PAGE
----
“get it,” most indigenous people understand instinctively the power of mind and mindset to affect our world. If I am committed to Conscious Travel it is partly because of a tribe of people living in the upper Amazon – the Achuar – whom I have never met. Having asked and received help from some Americans to fight the oil rigs encroaching their territory, they had no qualms about extending what we might think to be an impossible challenge – to return home and “change the dream of the north”. These so called primitive people, who had lived in harmony with their environment for thousands of years, knew that we, in the north had lost our way and our ability to see the reality the way it is. We need to change our dream – our way of seeing. The Americans – John Perkins, Bill and Lynne Twist co-founders of the Pachamama Alliance –  didn’t flinch and went on to develop The Symposium – a one day program that has now reached thousands of  people in 60 countries and which I am a facilitator. Conscious Travel is my contribution to changing the dream of the north by helping the tourism community respond to the Achuar challenge. 

Dr. Suzuki’s Interview with Democracy Now

The Legend, Prophesy of the Eagle and the Condor

In celebration of Indigenous People’s Week, I would like to share the inspirational story of the Eagle and the Condor. I first heard this story when participating in the Symposium developed by the Pachamama Alliance and which is the root source of inspiration for Conscious Travel.

It’s a powerful metaphor for what happens when two worldviews can learn to fly together – taking the best from each perspective to create something new.

It’s a major source of hope and, if you have eyes to see, you’ll recognise the thousands of initiatives around the world that express what this flight in the sky looks like. As is being discussed all this week, the role that indigenous people can play in developing conscious travel is one such example of the Eagle and Condor in full flight.

The video is only 2 minutes long – take a quick break and I guarantee you’ll be lifted up and forward!! The video is sourced from The Pachamama Alliance whose site will direct you information about the Symposium.

Conscious Tourism, Conscious Travel or Turismo Consciente?

After years of travelling, I shall be stepping on the South American continent for the first time on or around September 9th, 2012 when I am privileged to have the opportunity to speak at the  UNWTO’s Ethics and Tourism Congress. The provisional program can be downloaded here. The Congress precedes OAS’ XXth Inter American Congress of Ministers and High Authorities.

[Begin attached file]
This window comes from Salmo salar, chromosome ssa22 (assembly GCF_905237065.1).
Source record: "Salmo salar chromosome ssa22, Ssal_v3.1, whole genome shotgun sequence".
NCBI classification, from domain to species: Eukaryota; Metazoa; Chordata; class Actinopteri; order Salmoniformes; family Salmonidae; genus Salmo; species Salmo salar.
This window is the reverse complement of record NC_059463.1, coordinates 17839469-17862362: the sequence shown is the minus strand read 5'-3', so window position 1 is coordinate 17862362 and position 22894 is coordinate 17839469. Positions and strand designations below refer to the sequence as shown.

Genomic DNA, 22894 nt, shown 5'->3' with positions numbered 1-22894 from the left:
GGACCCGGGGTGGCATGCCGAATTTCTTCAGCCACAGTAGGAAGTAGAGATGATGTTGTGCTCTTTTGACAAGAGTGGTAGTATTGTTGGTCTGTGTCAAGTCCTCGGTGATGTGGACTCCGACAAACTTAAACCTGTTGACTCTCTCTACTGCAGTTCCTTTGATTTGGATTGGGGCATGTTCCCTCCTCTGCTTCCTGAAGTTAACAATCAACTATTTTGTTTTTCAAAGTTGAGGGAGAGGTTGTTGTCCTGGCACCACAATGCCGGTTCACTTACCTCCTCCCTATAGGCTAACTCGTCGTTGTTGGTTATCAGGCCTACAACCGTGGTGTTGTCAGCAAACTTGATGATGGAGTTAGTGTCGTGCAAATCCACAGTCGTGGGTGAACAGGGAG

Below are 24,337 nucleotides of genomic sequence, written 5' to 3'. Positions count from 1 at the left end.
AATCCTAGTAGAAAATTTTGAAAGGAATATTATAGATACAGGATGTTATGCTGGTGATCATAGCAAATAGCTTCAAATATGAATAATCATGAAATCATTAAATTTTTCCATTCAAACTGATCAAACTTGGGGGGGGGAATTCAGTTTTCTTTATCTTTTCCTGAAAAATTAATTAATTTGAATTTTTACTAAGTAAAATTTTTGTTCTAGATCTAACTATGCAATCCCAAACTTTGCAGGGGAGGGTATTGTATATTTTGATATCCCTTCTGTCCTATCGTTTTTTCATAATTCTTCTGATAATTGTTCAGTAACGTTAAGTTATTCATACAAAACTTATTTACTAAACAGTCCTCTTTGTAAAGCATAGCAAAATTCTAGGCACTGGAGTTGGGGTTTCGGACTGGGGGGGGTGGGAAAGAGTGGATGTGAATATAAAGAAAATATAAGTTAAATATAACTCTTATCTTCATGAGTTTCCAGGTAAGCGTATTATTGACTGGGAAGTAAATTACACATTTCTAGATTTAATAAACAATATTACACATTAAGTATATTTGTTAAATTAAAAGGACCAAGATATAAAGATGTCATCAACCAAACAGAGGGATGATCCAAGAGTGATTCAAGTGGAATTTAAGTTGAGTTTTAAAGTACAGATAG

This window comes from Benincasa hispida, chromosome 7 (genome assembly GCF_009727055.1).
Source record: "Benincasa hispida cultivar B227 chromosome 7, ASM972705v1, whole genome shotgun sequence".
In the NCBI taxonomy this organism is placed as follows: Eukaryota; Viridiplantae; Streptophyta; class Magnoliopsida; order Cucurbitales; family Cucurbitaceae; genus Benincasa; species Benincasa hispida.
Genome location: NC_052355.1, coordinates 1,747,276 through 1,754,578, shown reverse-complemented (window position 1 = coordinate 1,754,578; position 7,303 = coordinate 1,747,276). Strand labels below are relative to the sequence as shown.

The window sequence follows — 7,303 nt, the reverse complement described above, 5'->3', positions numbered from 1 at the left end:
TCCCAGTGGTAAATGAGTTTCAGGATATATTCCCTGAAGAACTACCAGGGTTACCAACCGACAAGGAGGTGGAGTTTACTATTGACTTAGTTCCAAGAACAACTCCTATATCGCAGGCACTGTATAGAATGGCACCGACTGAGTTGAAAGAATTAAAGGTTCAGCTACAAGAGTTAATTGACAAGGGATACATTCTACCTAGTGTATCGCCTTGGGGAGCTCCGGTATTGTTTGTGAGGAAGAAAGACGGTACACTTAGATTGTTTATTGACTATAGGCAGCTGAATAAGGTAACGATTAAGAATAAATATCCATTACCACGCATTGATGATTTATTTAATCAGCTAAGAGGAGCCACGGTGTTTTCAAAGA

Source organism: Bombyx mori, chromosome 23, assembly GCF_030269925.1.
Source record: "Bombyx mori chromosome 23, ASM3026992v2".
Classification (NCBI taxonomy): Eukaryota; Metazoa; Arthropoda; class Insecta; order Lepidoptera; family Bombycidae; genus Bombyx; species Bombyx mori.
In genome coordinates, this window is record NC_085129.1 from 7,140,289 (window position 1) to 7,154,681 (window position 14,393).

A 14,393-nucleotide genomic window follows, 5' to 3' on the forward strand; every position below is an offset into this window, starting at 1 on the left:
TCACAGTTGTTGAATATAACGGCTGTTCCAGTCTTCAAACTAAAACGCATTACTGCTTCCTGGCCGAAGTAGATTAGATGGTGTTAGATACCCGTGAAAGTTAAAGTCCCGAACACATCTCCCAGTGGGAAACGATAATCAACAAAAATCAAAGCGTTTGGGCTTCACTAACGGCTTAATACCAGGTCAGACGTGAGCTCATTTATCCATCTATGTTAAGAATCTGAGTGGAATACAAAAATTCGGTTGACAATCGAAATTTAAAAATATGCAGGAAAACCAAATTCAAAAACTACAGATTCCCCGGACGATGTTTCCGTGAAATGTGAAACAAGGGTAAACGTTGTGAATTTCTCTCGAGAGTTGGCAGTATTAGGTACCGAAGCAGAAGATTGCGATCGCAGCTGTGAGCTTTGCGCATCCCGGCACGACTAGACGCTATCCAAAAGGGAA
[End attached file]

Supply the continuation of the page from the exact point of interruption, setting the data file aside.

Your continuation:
I am triply excited because not only will it be my first experience of South America but the host country is Ecuador – a country I have long admired for being the first country on the planet to recognise the Rights of Nature in its 2008 Constitution

Rights of Nature recognize the Earth and all its ecosystems as a living being with inalienable rights: to exist, to live free of cruel treatment, to maintain vital processes necessary for the harmonious balance that supports all life. (excellent history of this movement here)

This bold step by the Government of Ecuador was encouraged and supported by the Fundación Pachamama, the Ecuadorian arm of The Pachamama Alliance whose achievements I applaud and with whom I work – Conscious Travel communities will help introduce the innovative one-day,  awareness-raising Symposium developed by The Pachamama Alliance and we share their mission which is to bring about an environmentally, sustainable, socially just and spiritually fulfilling presence (tourism) on this earth.

Thirdly – and I could hardly believe my eyes when I read the email of invitation, the theme of this important event is “Conscious Tourism For a New Era” – a concept proposed to the OAS and developed in June 2011 by Ecuador’s  Minister of Tourism, Freddie Ehlers,  and his colleagues. I’d like to think I might have had some input into this exciting vision but,  as there was no conscious conversation beforehand, it’s likely one of those serendipitous eruptions of a concept whose time has come.

Either way, I can’t wait to meet the participants at the august meeting and share in some very important and exciting discussions.

Here’s how the Ecuadorians defined Conscious Tourism after one of their brain storming sessions:


Conscious tourism is a life-changing experience that brings about personal growth and makes one a better human being. 

This new concept is based on principles of sustainability and ethics and promotes the values of peace, friendship, respect and love for life as the essence and practice of tourism. 

Conscious tourism is a covenant in which travel agents in communities of origin and destination and tourists pledge to co-exist with, have a sense of responsibility and mutual respect for, and commune with the natural and cultural heritage. 

Conscious tourism is a living, dynamic, and constantly evolving concept. It is an experience in giving and receiving.

Source: Concept paper presented to the Organisation of American States  by the delegation from Ecuador, download here

I am speaking on a panel with Gloria Guevara, Secretary of Tourism of Mexico.

I only have 20 minutes so I shall have to be focussed on what I think are some key points that are likely to encompass the the following: